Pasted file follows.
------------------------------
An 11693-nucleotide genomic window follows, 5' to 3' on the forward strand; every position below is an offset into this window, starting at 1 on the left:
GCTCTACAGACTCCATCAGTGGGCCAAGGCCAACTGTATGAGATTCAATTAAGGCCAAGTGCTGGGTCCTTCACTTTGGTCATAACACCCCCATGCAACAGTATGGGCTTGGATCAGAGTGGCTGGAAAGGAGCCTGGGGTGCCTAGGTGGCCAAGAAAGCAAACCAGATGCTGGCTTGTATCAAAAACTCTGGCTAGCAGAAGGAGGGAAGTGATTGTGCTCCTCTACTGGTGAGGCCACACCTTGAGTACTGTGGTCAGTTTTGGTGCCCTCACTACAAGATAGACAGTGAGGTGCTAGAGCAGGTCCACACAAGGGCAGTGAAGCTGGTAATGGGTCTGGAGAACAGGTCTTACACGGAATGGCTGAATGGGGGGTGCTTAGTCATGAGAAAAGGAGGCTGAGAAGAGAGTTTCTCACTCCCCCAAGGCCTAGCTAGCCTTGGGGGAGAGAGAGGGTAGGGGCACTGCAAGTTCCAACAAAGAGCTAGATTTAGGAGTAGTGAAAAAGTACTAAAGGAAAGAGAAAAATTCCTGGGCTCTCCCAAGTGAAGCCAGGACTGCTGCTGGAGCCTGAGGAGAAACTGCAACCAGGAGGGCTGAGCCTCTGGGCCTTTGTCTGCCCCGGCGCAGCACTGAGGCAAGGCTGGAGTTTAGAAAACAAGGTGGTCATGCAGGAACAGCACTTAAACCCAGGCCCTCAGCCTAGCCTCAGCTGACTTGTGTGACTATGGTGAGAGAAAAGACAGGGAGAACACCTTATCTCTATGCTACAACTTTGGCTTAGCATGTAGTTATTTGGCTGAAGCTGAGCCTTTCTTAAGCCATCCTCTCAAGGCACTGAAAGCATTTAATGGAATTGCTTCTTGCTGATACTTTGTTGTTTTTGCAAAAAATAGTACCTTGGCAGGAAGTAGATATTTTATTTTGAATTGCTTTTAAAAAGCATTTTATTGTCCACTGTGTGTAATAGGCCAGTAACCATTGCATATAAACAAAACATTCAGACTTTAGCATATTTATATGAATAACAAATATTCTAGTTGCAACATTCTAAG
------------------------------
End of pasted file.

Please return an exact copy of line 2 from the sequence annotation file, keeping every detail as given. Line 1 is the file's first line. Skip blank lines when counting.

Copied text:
GCTCTACAGACTCCATCAGTGGGCCAAGGCCAACTGTATGAGATTCAATTAAGGCCAAGTGCTGGGTCCTTCACTTTGGTCATAACACCCCCATGCAACAGTATGGGCTTGGATCAGAGTGGCTGGAAAGGAGCCTGGGGTGCCTAGGTGGCCAAGAAAGCAAACCAGATGCTGGCTTGTATCAAAAACTCTGGCTAGCAGAAGGAGGGAAGTGATTGTGCTCCTCTACTGGTGAGGCCACACCTTGAGTACTGTGGTCAGTTTTGGTGCCCTCACTACAAGATAGACAGTGAGGTGCTAGAGCAGGTCCACACAAGGGCAGTGAAGCTGGTAATGGGTCTGGAGAACAGGTCTTACACGGAATGGCTGAATGGGGGGTGCTTAGTCATGAGAAAAGGAGGCTGAGAAGAGAGTTTCTCACTCCCCCAAGGCCTAGCTAGCCTTGGGGGAGAGAGAGGGTAGGGGCACTGCAAGTTCCAACAAAGAGCTAGATTTAGGAGTAGTGAAAAAGTACTAAAGGAAAGAGAAAAATTCCTGGGCTCTCCCAAGTGAAGCCAGGACTGCTGCTGGAGCCTGAGGAGAAACTGCAACCAGGAGGGCTGAGCCTCTGGGCCTTTGTCTGCCCCGGCGCAGCACTGAGGCAAGGCTGGAGTTTAGAAAACAAGGTGGTCATGCAGGAACAGCACTTAAACCCAGGCCCTCAGCCTAGCCTCAGCTGACTTGTGTGACTATGGTGAGAGAAAAGACAGGGAGAACACCTTATCTCTATGCTACAACTTTGGCTTAGCATGTAGTTATTTGGCTGAAGCTGAGCCTTTCTTAAGCCATCCTCTCAAGGCACTGAAAGCATTTAATGGAATTGCTTCTTGCTGATACTTTGTTGTTTTTGCAAAAAATAGTACCTTGGCAGGAAGTAGATATTTTATTTTGAATTGCTTTTAAAAAGCATTTTATTGTCCACTGTGTGTAATAGGCCAGTAACCATTGCATATAAACAAAACATTCAGACTTTAGCATATTTATATGAATAACAAATATTCTAGTTGCAACATTCTAAG